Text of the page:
This type of snow is not very common, I would think (with limited knowledge of course) that setting up the infrastructure for this would be very very very expensive, especially considering it would be a 1-2 day event a year at most.

    In the west there may not be a concept of helping others or making concessions at any time, but in times like the past couple of days I have seen many people putting in work to help those around them such as clearing footpaths, driving around cyclists who are stuck in the tyre groove (god forbid!) and so on. Was a time for me to further appreciate the kindness and community feel you get in Japan. Things could have been done better, but compared to where I'm from (Sydney) they have done an amazing job IMO.

  • -1

    Serrano

    Every building owner should have the sidewalks in front of their buildings cleared of snow & ice.

  • 0

    cwhite

    work from home for a day or two, it's better than risking your life or breaking a bone or two

  • 0

    Open Minded

    Having lived in Montreal and Switzerland, I wonder if Japan really knows how to measure snowfall. In Shibuya, around 4 PM, we had definitely at least a measurable 20 cm. But it became wet and dumped, while still snowing. Actually, I would not be surprised if we got 30 cm + according to other measurement standards, i.e. fresh snow accumulation vs. actual measurements. If somebody knows I would be interested.

  • 2

    Open Minded

    Malfupete: can the houses in Newfoundland resist an M 5.0 earthquake? Obviously not and there is no reason for that. Every place has its own priority in crisis management. And Tokyo experienced a local unusual heavy snow, like Newfoundland would experience an M 3.0 earthquake.

  • 2

    Eleanor Goldsmith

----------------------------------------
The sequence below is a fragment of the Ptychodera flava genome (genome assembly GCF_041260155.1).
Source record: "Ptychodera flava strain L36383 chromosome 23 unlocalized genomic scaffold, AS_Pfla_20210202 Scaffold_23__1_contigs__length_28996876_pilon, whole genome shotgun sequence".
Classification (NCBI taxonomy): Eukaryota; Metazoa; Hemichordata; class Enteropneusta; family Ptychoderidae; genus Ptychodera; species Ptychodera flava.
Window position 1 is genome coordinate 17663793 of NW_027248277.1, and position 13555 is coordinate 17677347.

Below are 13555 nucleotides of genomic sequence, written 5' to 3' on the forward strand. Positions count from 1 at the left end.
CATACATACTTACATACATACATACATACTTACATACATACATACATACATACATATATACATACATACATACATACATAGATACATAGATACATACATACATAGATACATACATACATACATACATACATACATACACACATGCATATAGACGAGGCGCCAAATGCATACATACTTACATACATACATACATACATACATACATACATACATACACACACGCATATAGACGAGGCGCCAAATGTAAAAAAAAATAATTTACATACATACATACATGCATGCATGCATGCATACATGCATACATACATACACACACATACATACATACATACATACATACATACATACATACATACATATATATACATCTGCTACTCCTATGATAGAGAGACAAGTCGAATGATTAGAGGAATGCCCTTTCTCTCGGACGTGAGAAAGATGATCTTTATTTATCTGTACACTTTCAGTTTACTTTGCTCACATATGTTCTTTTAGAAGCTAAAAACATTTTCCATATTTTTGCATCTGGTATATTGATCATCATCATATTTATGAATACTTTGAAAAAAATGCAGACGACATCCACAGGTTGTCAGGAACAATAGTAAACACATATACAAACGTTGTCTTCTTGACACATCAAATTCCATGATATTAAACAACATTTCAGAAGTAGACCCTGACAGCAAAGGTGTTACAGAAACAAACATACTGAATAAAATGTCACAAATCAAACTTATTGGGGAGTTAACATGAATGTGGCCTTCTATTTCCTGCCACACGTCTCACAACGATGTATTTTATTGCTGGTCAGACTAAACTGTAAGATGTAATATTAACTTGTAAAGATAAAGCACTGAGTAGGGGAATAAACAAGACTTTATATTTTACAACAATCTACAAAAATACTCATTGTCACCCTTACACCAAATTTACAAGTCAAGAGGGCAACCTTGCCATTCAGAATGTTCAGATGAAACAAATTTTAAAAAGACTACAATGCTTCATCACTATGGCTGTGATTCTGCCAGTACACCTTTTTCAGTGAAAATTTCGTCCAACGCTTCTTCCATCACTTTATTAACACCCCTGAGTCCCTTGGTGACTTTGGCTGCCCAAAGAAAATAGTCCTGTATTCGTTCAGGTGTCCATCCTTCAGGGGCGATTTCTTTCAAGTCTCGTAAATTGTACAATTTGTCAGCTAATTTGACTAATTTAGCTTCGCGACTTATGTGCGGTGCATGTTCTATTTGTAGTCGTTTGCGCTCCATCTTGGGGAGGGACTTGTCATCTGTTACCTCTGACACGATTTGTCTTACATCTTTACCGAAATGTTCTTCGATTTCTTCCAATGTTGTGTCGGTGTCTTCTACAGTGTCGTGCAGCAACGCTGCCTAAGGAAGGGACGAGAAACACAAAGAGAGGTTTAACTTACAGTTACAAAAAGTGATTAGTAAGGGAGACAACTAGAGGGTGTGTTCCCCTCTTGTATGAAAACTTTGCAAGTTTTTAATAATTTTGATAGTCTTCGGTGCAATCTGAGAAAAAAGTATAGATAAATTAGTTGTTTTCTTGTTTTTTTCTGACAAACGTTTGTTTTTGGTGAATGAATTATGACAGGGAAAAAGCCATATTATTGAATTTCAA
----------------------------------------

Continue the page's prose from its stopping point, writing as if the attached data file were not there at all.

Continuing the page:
this reminds of the 3 years I spent up in Tohoku. Every year Kanto would have a little snow fall like this and the region would descend into chaos.... Meanwhile, those living in Tohoku deal with it day in and day out.

    Same in Niigata, though there were the inevitable deaths due to falling off a roof while clearing heavy snow off it.

    On New Year's Eve 2004 we were driving down to Kyoto, having first driven from Niigata to Yokohama to visit a friend. It started to snow soon after we set off from Yokohama at lunchtime and they closed the expressway from one exit after the one at which we'd got on, all the way to Numazu in Shizuoka Prefecture. It was a comparatively small amount of snow and we were having no problems driving in it, because we had our snow tyres on (we did feel a little smug about that), but it took an hour just to get off the expressway onto the main road because all the Kanto drivers were sliding around on their normal tyres. We ended up seeing the New Year in with a can of Coke at a parking area just outside Nagoya and decided to spend the night at a hotel in Nagoya because it was still so far to Kyoto.

    Anyway, I digress. I would imagine that, for the population and authorities of Kanto, only having snow about once a year (and 8cm being the heaviest snow in 7 years) makes them feel that it wouldn't be economical to take measures to deal with it "just in case".